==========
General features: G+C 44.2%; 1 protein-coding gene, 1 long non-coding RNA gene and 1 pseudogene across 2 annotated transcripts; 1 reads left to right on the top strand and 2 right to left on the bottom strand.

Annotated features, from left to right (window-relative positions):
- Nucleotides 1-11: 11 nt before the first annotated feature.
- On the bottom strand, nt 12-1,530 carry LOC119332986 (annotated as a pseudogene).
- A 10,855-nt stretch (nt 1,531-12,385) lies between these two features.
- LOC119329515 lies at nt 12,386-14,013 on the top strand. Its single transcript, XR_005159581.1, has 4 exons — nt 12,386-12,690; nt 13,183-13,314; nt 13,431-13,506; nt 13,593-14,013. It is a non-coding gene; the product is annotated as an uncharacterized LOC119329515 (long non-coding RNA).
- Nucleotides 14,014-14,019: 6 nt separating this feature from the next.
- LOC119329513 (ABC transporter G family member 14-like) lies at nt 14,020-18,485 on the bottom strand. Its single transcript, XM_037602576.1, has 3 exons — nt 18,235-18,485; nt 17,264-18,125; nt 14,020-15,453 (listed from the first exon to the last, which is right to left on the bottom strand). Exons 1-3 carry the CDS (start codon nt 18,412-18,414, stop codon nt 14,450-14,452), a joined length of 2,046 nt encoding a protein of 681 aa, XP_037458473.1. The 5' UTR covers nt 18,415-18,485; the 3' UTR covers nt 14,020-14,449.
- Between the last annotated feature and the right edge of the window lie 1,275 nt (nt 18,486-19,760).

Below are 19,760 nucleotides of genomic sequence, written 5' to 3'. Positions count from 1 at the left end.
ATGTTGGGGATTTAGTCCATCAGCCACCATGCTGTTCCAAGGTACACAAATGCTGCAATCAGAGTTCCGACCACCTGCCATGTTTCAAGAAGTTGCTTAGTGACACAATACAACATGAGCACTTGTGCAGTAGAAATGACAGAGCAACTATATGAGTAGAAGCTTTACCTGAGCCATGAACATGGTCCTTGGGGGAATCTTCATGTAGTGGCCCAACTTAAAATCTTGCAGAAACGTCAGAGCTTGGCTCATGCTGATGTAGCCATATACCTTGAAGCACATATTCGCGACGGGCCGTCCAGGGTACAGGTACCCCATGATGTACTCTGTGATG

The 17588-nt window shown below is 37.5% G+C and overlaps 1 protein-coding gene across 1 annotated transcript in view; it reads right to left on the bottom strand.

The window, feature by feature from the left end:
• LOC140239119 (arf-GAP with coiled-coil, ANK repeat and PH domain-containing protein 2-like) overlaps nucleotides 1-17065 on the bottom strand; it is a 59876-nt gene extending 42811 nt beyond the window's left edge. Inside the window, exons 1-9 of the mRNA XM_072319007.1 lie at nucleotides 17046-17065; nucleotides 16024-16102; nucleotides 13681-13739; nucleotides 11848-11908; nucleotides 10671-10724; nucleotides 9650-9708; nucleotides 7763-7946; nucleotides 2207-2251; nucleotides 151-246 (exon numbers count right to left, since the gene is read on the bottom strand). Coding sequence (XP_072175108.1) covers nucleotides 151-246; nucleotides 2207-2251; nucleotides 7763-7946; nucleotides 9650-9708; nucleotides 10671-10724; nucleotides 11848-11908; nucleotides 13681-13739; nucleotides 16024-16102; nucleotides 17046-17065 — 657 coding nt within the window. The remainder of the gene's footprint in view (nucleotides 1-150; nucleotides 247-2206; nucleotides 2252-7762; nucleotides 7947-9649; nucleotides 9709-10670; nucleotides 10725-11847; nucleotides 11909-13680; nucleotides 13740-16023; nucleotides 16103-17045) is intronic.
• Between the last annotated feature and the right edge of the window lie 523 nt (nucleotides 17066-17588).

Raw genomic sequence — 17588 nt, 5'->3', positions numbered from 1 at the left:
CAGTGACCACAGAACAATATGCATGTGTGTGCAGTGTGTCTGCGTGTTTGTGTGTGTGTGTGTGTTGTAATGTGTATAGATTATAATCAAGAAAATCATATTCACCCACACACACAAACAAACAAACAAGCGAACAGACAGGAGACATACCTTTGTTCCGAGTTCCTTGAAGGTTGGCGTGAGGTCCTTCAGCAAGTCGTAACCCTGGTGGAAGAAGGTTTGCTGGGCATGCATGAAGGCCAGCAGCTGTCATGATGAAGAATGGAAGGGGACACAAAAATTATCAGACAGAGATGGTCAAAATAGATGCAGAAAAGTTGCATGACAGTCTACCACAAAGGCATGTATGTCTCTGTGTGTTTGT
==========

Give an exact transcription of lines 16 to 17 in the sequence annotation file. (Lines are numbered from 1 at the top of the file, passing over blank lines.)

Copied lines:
Raw genomic sequence — 17588 nt, 5'->3', positions numbered from 1 at the left:
CAGTGACCACAGAACAATATGCATGTGTGTGCAGTGTGTCTGCGTGTTTGTGTGTGTGTGTGTGTTGTAATGTGTATAGATTATAATCAAGAAAATCATATTCACCCACACACACAAACAAACAAACAAGCGAACAGACAGGAGACATACCTTTGTTCCGAGTTCCTTGAAGGTTGGCGTGAGGTCCTTCAGCAAGTCGTAACCCTGGTGGAAGAAGGTTTGCTGGGCATGCATGAAGGCCAGCAGCTGTCATGATGAAGAATGGAAGGGGACACAAAAATTATCAGACAGAGATGGTCAAAATAGATGCAGAAAAGTTGCATGACAGTCTACCACAAAGGCATGTATGTCTCTGTGTGTTTGT